3

This is a question on the syntax of C++ initializer lists.

Is it possible to call functions from initializer lists without them being arguments to member object constructors?

Code example listed below is paraphrased (paracoded?) from a similar situation at work.

The Situation

  • A member variable takes a pointer to a singleton as constructor argument.
  • The member variable is constructed by initializer list in its containing class' constructor.
  • The singleton has not been created prior to the containing class being constructed.

The Code

#include <iostream>

#define LOG { std::cout << __PRETTY_FUNCTION__ << std::endl; }

namespace
{

template <class T>
class SingletonService
{
public:
    static T* Instance() { LOG; return mpT; }
    static void InstallInstance(T* pT) { LOG; mpT = pT; }
    static void DeleteInstance() { if (mpT) delete mpT; }

protected:
    static T* mpT;
};

template <class T>
T* SingletonService<T>::mpT = NULL;

class OneOfMe
{
public:
    OneOfMe() { LOG; };
    virtual ~OneOfMe() { };
};

class Container
{
public:
    Container(OneOfMe* pObj) { LOG; /* Do something with pObj */ }
    virtual ~Container() { }
};

int GenerateNum()
{
    return 42;
}

class Baz
{
public:
    Baz(int num) : mNum(num) { LOG; }
    virtual ~Baz() { }
protected:
    int mNum;
};

class Bar
{
public:
    Bar() : mBaz(GenerateNum()) { LOG; } // Perfectly OK to call function that is argument to member object's non-default ctor.
    virtual ~Bar() { };

protected:
    Baz mBaz;
};

class Foo
{
public:
    Foo()
        : SingletonService<OneOfMe>::InstallInstance(new OneOfMe) // Compile error
        , mContainer(SingletonService<OneOfMe>::Instance()) { }
    virtual ~Foo() { };
protected:
    Container mContainer;
};

}

int main(int argc, char* argv[])
{
    LOG;
    Bar bar;

    SingletonService<OneOfMe>::InstallInstance(new OneOfMe);    // This works.
    Container container(SingletonService<OneOfMe>::Instance()); // And this works.
    SingletonService<OneOfMe>::DeleteInstance();
    return 0;
}

The compile error

>g++ main.cpp
main.cpp: In constructor ‘<unnamed>::Foo::Foo()’:
main.cpp:45: error: expected class-name before ‘(’ token
main.cpp:45: error: no matching function for call to
‘<unnamed>::Container::Container()’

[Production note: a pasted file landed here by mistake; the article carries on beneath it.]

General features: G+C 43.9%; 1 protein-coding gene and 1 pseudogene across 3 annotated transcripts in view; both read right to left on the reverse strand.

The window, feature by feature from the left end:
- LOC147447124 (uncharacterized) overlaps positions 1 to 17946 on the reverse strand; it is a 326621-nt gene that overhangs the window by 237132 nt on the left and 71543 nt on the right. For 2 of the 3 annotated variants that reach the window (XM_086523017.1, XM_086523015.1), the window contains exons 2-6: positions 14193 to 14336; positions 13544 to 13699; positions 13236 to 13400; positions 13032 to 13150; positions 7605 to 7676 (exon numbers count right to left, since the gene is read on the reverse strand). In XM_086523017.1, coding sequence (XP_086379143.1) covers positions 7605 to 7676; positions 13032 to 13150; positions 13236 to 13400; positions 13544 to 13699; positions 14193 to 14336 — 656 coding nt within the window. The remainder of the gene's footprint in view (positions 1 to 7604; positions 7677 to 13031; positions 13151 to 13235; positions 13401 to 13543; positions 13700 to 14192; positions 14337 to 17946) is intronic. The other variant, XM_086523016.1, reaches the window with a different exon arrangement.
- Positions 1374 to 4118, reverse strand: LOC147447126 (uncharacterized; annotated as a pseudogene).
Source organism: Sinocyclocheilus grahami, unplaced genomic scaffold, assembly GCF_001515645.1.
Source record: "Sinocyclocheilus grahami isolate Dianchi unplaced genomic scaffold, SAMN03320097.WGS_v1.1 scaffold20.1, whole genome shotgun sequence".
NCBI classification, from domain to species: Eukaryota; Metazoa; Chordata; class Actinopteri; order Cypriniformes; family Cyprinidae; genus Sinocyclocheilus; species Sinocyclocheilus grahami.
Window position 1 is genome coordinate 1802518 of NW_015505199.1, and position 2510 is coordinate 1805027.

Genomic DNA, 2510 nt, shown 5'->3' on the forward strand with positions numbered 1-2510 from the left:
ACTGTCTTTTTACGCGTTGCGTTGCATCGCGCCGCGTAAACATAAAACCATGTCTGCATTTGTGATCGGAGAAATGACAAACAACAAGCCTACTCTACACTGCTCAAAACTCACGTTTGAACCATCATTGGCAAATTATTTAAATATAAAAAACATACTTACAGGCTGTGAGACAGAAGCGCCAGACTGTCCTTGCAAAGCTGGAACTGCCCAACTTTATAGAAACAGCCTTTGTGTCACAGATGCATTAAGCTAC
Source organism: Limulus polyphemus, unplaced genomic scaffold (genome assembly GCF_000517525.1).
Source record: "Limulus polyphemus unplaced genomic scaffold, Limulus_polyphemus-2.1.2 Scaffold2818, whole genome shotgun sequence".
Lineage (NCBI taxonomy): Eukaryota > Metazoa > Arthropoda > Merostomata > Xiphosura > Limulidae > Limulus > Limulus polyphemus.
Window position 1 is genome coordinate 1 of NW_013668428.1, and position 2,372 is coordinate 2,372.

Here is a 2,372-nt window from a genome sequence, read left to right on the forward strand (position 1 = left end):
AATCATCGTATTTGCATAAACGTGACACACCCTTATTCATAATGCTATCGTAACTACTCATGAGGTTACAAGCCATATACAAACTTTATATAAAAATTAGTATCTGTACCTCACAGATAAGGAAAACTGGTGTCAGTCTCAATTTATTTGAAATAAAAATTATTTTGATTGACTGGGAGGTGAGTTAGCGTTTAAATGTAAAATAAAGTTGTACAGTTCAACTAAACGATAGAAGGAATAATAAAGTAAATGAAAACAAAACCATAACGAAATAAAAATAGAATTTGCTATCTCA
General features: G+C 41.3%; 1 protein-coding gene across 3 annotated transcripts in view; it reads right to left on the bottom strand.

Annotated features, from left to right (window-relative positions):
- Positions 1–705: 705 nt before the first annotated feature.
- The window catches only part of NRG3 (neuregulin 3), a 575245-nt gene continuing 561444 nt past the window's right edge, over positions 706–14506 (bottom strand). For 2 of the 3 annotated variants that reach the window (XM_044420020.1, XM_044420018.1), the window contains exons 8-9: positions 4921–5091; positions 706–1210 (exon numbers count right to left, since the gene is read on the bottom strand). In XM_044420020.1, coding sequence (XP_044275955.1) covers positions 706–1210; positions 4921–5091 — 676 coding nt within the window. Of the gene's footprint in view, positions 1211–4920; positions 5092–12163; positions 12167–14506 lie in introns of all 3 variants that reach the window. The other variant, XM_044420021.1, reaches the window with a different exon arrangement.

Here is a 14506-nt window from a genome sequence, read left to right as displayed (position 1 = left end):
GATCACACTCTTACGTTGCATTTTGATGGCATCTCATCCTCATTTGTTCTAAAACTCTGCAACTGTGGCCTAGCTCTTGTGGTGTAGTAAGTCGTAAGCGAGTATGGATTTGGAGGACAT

main.cpp:37: note: candidates are:
<unnamed>::Container::Container(<unnamed>::OneOfMe*)
main.cpp:35: note:
<unnamed>::Container::Container(const<unnamed>::Container&)
main.cpp:45: error: expected ‘{’ before ‘(’ token

The Question

Is it syntactically possible to call a function from a class constructor's initializer list without being an argument to a member object's non-default constructor?

The question is for academic curiosity. I know at least one other solutions is to instantiate the singleton before creating the containing class.

4

You can utilize the comma operator.

In your example

class Foo
{
public:
    Foo()
        : mContainer((SingletonService<OneOfMe>::InstallInstance(new OneOfMe),
                      SingletonService<OneOfMe>::Instance()))
    {}
    virtual ~Foo();
protected:
    Container mContainer;
};

Note the additional parentheses around the two expressions, otherwise these would be interpreted as two instead of one parameter.


Another approach to this particular problem could be to return the singleton from InstallInstance() as well, e.g.

template <class T>
class SingletonService {
public:
    static T *InstallInstance(T *pT) { LOG; return mpT = pT; }
};

and then

class Foo {
public:
    Foo()
        : mContainer(SingletonService<OneOfMe>::InstallInstance(new OneOfMe)) {}
    virtual ~Foo();
protected:
    Container mContainer;
};
2

Is it possible to call functions from initializer lists without them being arguments to member object constructors?

Something like this maybe works as intended:

void f() {}

struct S {
    S(): i{(f(), 0)} {}
    int i;
};

int main() {
    S s;
}

The basic idea is to rely on the comma operator. In this case, the value returned by the function (if any) is discarded and not used to initialize a member.
Of course, we still exploit the fact that a data member exists, so maybe it is not exactly what you are looking for.

If you want to get rid completely of data members, you can do something similar with a delegated constructor like in the following example:

void f() {}

class S {
    S(int) {}

public:
    S(): S{(f(), 0)} {}
};

int main() {
    S s{};
}

No matters what's the return type of the invoked function. By means of the comma operator, the int value is used as a tag to dispatch the call to the right compiler and then it is discarded.

  • Thank you; I got to Olaf's answer before yours, but thanks to you also for introducing me to the comma operator. – StoneThrow Nov 2 '16 at 21:05

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